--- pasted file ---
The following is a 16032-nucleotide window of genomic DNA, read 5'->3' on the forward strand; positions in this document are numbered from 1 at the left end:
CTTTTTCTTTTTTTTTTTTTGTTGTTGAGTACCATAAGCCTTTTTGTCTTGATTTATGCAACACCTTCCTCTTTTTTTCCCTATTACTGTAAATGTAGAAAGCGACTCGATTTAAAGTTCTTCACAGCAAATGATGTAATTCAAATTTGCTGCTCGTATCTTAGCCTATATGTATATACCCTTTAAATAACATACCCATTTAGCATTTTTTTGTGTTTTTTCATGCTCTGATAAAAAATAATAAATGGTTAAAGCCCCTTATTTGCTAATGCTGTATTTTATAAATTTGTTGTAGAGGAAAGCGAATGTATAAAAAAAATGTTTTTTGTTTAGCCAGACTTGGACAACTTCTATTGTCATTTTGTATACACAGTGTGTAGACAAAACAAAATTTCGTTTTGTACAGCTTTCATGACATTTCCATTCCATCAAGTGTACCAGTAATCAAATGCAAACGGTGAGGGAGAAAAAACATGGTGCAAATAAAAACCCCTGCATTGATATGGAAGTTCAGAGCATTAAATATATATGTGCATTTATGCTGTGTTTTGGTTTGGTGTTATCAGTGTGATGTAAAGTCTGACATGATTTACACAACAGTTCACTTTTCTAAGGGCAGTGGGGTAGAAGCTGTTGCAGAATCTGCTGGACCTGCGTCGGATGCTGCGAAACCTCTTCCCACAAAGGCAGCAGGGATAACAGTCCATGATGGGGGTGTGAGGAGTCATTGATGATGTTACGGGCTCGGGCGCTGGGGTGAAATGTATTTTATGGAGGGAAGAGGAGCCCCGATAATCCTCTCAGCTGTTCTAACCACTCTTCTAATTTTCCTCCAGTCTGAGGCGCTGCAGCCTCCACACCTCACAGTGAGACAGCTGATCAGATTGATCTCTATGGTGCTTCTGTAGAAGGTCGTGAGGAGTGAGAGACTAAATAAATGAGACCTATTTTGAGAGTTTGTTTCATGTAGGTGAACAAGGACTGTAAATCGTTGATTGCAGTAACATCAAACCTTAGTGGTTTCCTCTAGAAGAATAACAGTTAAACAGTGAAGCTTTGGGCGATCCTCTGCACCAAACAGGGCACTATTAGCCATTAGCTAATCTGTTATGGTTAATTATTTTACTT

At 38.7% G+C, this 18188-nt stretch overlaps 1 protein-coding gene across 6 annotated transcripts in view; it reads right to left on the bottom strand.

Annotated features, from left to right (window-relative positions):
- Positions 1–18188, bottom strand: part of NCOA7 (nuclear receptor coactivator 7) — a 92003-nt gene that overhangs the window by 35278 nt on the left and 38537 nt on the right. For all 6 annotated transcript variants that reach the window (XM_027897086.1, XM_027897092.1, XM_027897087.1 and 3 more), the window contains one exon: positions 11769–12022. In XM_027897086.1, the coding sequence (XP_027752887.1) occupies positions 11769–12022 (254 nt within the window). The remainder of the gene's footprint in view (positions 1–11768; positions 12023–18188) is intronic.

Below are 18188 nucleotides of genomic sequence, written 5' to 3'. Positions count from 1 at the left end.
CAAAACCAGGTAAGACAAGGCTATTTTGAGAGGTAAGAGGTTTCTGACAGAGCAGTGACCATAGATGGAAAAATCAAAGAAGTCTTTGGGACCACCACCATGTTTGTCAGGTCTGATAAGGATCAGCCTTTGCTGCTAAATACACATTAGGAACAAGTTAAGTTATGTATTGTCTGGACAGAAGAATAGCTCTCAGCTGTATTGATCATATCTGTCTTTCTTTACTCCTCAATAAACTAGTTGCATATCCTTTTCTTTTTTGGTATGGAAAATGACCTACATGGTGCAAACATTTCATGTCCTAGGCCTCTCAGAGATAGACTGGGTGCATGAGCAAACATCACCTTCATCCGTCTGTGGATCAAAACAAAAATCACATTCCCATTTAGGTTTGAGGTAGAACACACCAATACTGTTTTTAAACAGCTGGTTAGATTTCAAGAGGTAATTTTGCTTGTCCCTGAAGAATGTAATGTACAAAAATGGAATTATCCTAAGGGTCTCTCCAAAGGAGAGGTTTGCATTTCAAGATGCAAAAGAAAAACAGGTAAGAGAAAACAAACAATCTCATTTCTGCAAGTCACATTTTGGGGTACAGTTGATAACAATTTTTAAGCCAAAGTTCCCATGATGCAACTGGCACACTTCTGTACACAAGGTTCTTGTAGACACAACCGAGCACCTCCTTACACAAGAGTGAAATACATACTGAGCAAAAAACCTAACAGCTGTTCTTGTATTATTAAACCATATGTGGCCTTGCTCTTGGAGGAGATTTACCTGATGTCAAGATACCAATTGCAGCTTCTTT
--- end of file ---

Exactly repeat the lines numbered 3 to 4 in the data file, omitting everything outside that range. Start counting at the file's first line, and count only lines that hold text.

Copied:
At 38.7% G+C, this 18188-nt stretch overlaps 1 protein-coding gene across 6 annotated transcripts in view; it reads right to left on the bottom strand.

Annotated features, from left to right (window-relative positions):